Australia bushfire survivors in record class action win
Country Fire Authority (CFA) staff monitoring a giant fire raging in the Bunyip State Park near Labertouche on February 7, 2009 - by William West
The Kilmore East blaze was the largest of the "Black Saturday" February 2009 fires in southern Victoria state that left 173 dead and razed more than 2,000 homes, the nation's worst natural disaster of modern times.
More than 10,000 people joined the action against SP AusNet, which until January was majority-owned by Singapore Power, over the Kilmore inferno, which killed 119 people and caused an estimated Aus$1 billion in damage.
They won a settlement of Aus$494.7 million.
"No amount of money will ever compensate those who were affected by the fire for the losses that they suffered," said the head of Maurice Blackburn lawyers' class actions department Andrew Watson.
"But this settlement of nearly half a billion dollars represents a measure of justice and some real compensation to help ease the financial burden of their suffering."
Lead plaintiff Carol Matthews, whose son Sam, 22, burned to death, claimed the power company's faulty equipment ignited the blaze with lawyers arguing the resulting fire, which destroyed 125,000 hectares (309,000 acres), was "entirely preventable".
"Nothing will take away the pain of losing my son and today's settlement won't change what has happened," she told a press conference.
"But today there is an element of relief and a sense of comfort that this settlement will ease the financial struggles that so many people are still facing on a day to day basis."
- 'Avoidable failings' -
She said the 200-day trial "exposed many of the failings that occurred on that day, failings that were very avoidable" and hit out at SP AusNet.
"I find it unthinkable that the primary concern of SP AusNet was not for the survivors and the 119 lives that were lost, but purely to try and reduce their liability regarding a fire that was completely preventable."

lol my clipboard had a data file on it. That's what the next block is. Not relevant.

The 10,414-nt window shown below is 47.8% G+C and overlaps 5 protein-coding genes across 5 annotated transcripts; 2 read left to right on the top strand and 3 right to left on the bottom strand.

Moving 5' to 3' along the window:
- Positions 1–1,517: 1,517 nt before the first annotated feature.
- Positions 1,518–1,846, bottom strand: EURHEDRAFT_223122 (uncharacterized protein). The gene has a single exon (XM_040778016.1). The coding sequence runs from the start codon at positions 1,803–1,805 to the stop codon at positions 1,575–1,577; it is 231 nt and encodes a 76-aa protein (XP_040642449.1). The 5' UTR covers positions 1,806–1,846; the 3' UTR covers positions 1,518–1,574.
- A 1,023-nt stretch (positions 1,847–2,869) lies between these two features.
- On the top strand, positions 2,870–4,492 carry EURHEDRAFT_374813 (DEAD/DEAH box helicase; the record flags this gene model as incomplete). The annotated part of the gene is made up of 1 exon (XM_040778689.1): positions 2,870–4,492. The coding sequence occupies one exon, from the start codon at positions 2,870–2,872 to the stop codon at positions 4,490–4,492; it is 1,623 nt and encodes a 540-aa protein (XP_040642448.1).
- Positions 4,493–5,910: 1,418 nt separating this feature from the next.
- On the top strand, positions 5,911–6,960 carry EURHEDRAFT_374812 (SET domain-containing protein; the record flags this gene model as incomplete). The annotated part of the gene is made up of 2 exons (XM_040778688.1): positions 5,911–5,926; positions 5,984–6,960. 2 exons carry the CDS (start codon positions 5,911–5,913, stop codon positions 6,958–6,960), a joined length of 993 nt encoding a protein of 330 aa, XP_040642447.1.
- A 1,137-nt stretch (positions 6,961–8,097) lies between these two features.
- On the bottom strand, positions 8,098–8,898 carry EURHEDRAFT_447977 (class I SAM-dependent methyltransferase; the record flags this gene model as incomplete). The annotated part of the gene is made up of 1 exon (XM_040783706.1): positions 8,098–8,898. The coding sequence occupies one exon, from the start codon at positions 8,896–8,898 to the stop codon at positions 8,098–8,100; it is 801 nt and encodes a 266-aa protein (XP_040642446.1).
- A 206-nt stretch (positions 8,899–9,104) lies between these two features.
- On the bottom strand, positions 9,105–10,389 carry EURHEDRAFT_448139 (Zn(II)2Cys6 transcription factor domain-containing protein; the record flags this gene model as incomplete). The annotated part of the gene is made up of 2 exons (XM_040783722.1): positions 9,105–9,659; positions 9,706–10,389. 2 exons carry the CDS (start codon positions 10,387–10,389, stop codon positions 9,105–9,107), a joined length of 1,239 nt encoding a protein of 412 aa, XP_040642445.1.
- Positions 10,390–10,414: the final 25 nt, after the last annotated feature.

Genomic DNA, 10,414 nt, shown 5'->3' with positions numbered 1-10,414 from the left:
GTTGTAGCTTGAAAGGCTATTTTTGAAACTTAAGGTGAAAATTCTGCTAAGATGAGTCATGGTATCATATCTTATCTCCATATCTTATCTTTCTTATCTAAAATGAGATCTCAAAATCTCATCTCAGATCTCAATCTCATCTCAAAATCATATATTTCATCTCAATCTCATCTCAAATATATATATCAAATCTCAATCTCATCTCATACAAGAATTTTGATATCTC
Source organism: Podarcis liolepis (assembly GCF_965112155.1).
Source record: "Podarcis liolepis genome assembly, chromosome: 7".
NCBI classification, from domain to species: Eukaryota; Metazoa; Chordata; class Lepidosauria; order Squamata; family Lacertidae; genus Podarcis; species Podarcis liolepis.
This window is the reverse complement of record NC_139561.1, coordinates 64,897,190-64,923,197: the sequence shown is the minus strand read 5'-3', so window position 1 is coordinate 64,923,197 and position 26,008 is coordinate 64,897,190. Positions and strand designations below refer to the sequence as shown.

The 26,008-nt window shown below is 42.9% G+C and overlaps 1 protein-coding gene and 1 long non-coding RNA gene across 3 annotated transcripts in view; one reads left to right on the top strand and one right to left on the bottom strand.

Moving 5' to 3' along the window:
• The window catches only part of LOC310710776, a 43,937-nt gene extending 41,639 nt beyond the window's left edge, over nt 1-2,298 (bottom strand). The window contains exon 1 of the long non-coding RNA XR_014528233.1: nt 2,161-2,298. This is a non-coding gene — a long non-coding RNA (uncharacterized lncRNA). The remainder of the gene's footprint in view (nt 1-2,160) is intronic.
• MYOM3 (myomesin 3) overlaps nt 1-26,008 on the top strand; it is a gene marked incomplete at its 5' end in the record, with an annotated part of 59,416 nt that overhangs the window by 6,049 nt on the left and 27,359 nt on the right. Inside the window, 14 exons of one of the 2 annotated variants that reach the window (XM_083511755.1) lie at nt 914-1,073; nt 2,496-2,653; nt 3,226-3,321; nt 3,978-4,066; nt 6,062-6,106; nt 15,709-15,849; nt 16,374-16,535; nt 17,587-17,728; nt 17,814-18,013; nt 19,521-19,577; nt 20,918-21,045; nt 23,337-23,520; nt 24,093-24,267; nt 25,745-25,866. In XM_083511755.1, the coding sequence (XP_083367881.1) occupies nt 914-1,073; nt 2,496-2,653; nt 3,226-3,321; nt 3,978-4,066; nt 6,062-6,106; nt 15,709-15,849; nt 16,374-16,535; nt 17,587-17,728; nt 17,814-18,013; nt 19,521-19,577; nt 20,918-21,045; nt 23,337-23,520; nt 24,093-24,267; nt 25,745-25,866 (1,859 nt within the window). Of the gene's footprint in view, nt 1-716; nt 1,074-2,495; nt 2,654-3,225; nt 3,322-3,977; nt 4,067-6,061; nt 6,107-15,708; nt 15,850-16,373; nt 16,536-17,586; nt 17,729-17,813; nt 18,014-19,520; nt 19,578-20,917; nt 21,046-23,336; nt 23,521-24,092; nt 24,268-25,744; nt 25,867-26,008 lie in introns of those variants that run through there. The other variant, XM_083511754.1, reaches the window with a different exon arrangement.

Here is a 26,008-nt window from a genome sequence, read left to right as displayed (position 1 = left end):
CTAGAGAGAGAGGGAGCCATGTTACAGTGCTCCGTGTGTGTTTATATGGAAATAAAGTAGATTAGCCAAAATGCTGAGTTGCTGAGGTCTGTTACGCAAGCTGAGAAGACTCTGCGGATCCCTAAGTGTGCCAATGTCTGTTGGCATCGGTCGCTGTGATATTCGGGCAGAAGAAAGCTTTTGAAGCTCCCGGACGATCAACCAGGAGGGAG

SP AusNet said in a statement the settlement was reached without admission of liability by the company or any other party.
The group had also sued Utility Services Corporation Limited, which was contracted by SP AusNet to maintain the line, and the Department of Sustainability and Environment for allegedly failing to reduce fuel loads.
SP AusNet said it sought to conduct its defence in a manner to avoid adding to the pain of those affected, while demonstrating that its network was competently and efficiently managed.
"The conductor which broke and which initiated the fire was damaged by lightning, compromising its fail-safety design in a manner which was undetectable at that time," it said.
"This point was accepted by experts called by all parties who provided evidence in relation to the conductor break.
"It is a tragedy that the conductor eventually failed on one of the worst days imaginable," it added.
Maurice Blackburn said the payout was more than double the previous highest Australian class action settlement of Aus$200 million.
"It's a significant and substantial amount," said Watson. "The volume of claims in this matter was unprecedented."
Among the claims were 1,700 for personal injury, nearly 4,000 for uninsured and underinsured property loss and about 5,000 other insurance claims.
Wildfires are a fact of life in Australia but a royal commission into the "Black Saturday" infernos said they were of unparalleled ferocity, whipped up by hot and dry conditions.
Its four-volume report detailed a disaster plagued by "systemic failings" and chaos and made a raft of recommendations, including an urgent upgrade of ageing electricity infrastructure in fire-prone areas.
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